Stevenson Makes Quick Work of Overmatched Underdog Karpency
Tommy Karpency had already scored one upset win over a former light heavyweight champion. He had no such success against the current king of the 175-pound division, Adonis Stevenson, who hurt Karpency in the first round, dropped him hard in the second and came out with a technical knockout victory in the third.
There was a huge difference between the faded Chad Dawson who Karpency edged last year and the significant obstacle that Stevenson posed. Stevenson’s heavy hands had dethroned Dawson in barely a minute back in 2013, and like that fight it only took one punch for the bout with Karpency to change. Karpency came forward in the first with a flurry of punches, and Stevenson countered with a well-timed southpaw left hand that buckled Karpency’s knees.
Karpency picked his spots more cautiously in the second. It still didn’t matter. Toward the end of the round, Stevenson sent a jab to the body and followed with a flush left cross that badly wobbled Karpency, who staggered away and soon went down as Stevenson pursued with punches. The minute’s rest between rounds didn’t help Karpency any. Stevenson went back on the attack in the third and Karpency went down again. Karpency beat the count, but the look on his face gave the referee enough reason to end the fight.
It was as easy a win for Stevenson as most had expected. He’s now defended his championship six times since beating Dawson but has faced lower levels of opposition this year. A fight with the other top light heavyweight, Sergey Kovalev, is highly unlikely thanks to the politics of boxing. Instead, Stevenson could end up facing the winners of a pair of upcoming bouts: Andrzej Fonfara vs. Nathan Cleverly and Isaac Chilemba vs. Eleider Alvarez. Stevenson beat Fonfara in 2014, though he had to recover from a knockdown in order to do so. A rematch could be enjoyable.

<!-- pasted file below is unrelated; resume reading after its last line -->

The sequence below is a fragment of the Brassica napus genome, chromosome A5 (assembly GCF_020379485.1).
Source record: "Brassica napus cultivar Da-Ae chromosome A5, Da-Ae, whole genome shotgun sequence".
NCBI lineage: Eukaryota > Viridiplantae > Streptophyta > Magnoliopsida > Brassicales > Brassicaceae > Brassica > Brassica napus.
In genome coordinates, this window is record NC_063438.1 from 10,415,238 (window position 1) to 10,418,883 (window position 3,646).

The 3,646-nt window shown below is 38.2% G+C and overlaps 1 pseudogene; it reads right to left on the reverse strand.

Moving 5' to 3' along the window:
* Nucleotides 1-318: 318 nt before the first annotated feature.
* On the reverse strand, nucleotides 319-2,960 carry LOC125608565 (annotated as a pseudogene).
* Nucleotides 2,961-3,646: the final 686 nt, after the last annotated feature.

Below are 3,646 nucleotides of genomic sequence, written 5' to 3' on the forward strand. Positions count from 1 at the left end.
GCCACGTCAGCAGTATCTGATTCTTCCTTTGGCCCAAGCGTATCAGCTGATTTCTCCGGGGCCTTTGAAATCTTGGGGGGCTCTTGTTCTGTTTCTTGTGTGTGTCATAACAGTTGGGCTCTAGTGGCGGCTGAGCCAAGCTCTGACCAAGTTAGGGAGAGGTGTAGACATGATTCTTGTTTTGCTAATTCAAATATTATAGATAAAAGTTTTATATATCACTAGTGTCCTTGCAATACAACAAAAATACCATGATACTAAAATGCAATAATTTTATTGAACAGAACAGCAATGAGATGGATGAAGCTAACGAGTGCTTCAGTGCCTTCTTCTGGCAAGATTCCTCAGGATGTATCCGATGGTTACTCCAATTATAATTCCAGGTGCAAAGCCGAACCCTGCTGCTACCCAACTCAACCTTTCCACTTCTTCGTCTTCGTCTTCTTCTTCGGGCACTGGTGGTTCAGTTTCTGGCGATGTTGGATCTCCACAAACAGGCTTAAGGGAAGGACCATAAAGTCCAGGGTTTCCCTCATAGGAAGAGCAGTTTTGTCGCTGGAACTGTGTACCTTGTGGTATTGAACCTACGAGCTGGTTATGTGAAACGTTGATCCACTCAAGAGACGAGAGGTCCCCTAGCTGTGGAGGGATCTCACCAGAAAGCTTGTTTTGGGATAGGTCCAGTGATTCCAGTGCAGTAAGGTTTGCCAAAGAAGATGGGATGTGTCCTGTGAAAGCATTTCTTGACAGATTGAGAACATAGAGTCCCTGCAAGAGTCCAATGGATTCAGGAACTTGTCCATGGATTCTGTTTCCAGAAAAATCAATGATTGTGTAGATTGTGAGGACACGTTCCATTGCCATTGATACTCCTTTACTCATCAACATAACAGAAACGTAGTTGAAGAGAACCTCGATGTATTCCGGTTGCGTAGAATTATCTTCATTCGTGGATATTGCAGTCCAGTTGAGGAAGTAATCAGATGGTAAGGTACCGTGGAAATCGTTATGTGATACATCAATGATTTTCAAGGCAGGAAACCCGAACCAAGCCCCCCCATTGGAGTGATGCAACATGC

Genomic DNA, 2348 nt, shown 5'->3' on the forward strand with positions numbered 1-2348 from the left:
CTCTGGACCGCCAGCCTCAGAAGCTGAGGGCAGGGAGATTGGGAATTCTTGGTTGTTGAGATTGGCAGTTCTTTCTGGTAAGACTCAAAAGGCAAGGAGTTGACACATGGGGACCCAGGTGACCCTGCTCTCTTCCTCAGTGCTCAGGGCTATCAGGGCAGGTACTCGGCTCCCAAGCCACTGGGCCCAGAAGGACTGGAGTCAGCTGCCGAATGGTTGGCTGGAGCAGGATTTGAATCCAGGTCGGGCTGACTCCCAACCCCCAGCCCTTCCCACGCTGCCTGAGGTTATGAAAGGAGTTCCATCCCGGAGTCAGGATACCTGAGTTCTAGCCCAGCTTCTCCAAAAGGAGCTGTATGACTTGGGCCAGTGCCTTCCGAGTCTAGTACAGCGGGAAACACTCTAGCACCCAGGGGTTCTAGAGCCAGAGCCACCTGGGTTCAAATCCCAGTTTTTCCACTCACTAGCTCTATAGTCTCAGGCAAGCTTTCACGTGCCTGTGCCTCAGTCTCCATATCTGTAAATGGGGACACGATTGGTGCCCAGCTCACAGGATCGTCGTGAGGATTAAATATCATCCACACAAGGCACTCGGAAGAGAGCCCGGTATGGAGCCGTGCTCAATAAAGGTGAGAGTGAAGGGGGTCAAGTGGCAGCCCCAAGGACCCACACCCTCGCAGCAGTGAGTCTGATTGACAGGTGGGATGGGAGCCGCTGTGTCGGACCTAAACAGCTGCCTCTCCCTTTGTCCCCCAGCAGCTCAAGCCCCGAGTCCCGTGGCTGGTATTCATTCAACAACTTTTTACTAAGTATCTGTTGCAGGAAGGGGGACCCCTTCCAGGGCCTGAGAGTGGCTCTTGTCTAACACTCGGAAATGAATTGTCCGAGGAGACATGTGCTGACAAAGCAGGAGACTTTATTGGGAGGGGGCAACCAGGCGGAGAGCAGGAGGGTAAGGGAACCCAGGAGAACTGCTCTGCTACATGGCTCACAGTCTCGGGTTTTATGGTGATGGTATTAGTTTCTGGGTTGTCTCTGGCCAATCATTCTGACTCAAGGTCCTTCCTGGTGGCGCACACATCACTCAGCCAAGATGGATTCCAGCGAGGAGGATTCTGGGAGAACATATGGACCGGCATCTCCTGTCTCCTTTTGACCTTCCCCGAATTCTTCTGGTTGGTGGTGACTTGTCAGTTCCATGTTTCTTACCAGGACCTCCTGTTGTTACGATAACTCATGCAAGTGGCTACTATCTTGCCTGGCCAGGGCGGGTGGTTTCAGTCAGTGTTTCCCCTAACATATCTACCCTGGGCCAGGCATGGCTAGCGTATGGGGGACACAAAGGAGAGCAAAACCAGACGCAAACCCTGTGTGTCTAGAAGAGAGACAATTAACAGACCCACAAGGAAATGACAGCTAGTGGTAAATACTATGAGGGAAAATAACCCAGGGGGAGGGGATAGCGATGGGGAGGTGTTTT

Quillin Decks Zerafa, On Collision Course With Daniel Jacobs
Peter Quillin ended his fight with Michael Zerafa abruptly and frighteningly, hurting him in the fifth round and then following up moments later with a punch that left Zerafa unconscious and led to the loser being taken out of the ring on a stretcher.
Quillin, a former titleholder at 160 pounds, came in the overwhelming favorite while the naturally smaller Zerafa was taking a huge step up in level of competition. Zerafa was game, seeking to land leads or counters before moving away from Quillin’s retorts.
Quillin wasn’t hurt by those shots. He’d unofficially gone from 160 pounds at the weigh-in to 182 pounds on fight night, making him 14 pounds heavier than Zerafa was in the ring. That only served to help him absorb Zerafa’s blows, and it also helped make Quillin’s more powerful punches feel even harder than they may have already.
Quillin hadn’t been too active in the first four rounds. It didn’t matter. Soon two punches would bring the bout to an end. First came the right hand Quillin landed as he and Zerafa exchanged shots, catching Zerafa as he pulled straight back from a clinch. Zerafa retreated and Quillin followed, loading up with a right that went between Zerafa’s gloves, connected flush onto Zerafa’s face, and turned off Zerafa’s lights.
The win sends Quillin forward to a December fight with Daniel Jacobs, a long-anticipated collision between two middleweights from the New York borough of Brooklyn.
Spence’s Development Continues With Stoppage of Van Heerden